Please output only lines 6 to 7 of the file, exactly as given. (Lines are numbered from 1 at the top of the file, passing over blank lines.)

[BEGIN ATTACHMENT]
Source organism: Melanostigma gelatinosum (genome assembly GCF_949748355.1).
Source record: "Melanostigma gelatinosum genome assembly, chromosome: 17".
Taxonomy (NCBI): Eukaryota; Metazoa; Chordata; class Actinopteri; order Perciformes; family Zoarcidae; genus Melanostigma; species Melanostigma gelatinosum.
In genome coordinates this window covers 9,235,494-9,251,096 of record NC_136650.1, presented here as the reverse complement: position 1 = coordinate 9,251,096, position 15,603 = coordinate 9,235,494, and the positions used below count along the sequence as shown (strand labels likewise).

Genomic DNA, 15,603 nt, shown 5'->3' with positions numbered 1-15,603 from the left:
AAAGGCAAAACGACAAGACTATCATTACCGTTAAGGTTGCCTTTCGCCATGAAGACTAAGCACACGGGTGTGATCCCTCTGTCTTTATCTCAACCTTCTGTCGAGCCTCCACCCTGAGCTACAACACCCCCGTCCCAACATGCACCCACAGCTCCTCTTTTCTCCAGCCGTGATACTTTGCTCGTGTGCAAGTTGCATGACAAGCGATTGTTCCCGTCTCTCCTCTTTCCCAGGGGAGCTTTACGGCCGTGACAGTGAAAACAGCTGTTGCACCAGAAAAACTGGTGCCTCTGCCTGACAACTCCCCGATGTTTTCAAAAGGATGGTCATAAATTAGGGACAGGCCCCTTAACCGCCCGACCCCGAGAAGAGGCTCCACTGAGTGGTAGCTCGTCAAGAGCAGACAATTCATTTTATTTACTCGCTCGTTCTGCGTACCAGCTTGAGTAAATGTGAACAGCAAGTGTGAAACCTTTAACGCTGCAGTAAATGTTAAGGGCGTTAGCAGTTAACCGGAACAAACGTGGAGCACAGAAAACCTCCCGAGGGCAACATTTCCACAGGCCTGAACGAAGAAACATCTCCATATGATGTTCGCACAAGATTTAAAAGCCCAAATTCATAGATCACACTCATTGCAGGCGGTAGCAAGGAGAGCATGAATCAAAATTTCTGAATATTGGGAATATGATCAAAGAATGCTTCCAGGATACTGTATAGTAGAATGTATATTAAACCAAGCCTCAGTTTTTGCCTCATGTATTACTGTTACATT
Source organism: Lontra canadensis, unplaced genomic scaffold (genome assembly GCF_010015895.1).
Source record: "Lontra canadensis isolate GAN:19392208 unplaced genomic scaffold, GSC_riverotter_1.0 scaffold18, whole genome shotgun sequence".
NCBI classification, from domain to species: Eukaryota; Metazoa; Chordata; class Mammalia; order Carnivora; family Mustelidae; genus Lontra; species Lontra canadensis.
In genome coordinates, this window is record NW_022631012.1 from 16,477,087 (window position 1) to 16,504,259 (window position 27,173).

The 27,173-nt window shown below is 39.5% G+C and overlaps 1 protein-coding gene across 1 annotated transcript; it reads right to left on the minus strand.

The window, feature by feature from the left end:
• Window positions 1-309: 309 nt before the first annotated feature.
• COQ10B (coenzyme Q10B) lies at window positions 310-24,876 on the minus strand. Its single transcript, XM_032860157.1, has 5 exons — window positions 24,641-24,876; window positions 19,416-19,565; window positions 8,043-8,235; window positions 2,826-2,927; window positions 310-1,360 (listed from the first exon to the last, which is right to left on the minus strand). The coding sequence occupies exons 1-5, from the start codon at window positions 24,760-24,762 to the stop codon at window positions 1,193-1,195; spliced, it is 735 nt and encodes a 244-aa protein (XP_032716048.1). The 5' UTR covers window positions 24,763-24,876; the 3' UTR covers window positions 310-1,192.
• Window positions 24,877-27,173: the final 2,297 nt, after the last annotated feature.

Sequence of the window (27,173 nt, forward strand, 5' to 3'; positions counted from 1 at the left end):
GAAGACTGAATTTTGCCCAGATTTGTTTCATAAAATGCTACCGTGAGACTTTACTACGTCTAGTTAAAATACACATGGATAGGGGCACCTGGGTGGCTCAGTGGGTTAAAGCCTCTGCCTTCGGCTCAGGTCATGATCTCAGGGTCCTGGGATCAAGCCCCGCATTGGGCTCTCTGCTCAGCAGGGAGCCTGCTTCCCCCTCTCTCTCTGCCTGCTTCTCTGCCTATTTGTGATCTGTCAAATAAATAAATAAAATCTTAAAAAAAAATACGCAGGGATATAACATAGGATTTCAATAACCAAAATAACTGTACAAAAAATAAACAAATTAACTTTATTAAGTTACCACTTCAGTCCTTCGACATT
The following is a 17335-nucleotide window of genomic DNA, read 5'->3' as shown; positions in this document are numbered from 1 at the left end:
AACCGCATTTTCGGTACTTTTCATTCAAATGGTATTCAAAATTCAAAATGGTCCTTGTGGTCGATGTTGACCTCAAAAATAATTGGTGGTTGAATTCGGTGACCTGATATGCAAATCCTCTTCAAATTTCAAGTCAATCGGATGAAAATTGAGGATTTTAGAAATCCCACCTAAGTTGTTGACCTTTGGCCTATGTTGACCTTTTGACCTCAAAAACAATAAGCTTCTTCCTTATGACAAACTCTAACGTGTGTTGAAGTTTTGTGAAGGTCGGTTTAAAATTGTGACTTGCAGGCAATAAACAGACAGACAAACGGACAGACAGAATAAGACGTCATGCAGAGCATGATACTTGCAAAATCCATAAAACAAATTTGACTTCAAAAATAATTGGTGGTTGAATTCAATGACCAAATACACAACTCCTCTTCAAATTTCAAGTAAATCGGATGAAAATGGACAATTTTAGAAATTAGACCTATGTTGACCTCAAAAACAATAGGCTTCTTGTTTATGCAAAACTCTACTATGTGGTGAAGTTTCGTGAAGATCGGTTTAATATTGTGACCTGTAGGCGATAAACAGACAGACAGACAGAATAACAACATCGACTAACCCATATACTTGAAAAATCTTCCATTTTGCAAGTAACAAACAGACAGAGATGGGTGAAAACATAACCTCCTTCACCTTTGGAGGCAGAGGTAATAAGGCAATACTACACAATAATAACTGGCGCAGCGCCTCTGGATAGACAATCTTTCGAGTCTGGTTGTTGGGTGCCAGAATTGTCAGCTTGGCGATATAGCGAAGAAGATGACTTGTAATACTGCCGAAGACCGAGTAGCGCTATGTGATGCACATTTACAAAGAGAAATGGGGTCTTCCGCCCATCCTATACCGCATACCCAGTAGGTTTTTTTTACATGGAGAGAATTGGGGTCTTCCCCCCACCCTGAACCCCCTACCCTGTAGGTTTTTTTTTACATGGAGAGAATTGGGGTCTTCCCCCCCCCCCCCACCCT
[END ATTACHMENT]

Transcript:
AAAGGCAAAACGACAAGACTATCATTACCGTTAAGGTTGCCTTTCGCCATGAAGACTAAGCACACGGGTGTGATCCCTCTGTCTTTATCTCAACCTTCTGTCGAGCCTCCACCCTGAGCTACAACACCCCCGTCCCAACATGCACCCACAGCTCCTCTTTTCTCCAGCCGTGATACTTTGCTCGTGTGCAAGTTGCATGACAAGCGATTGTTCCCGTCTCTCCTCTTTCCCAGGGGAGCTTTACGGCCGTGACAGTGAAAACAGCTGTTGCACCAGAAAAACTGGTGCCTCTGCCTGACAACTCCCCGATGTTTTCAAAAGGATGGTCATAAATTAGGGACAGGCCCCTTAACCGCCCGACCCCGAGAAGAGGCTCCACTGAGTGGTAGCTCGTCAAGAGCAGACAATTCATTTTATTTACTCGCTCGTTCTGCGTACCAGCTTGAGTAAATGTGAACAGCAAGTGTGAAACCTTTAACGCTGCAGTAAATGTTAAGGGCGTTAGCAGTTAACCGGAACAAACGTGGAGCACAGAAAACCTCCCGAGGGCAACATTTCCACAGGCCTGAACGAAGAAACATCTCCATATGATGTTCGCACAAGATTTAAAAGCCCAAATTCATAGATCACACTCATTGCAGGCGGTAGCAAGGAGAGCATGAATCAAAATTTCTGAATATTGGGAATATGATCAAAGAATGCTTCCAGGATACTGTATAGTAGAATGTATATTAAACCAAGCCTCAGTTTTTGCCTCATGTATTACTGTTACATT
Source organism: Lontra canadensis, unplaced genomic scaffold (genome assembly GCF_010015895.1).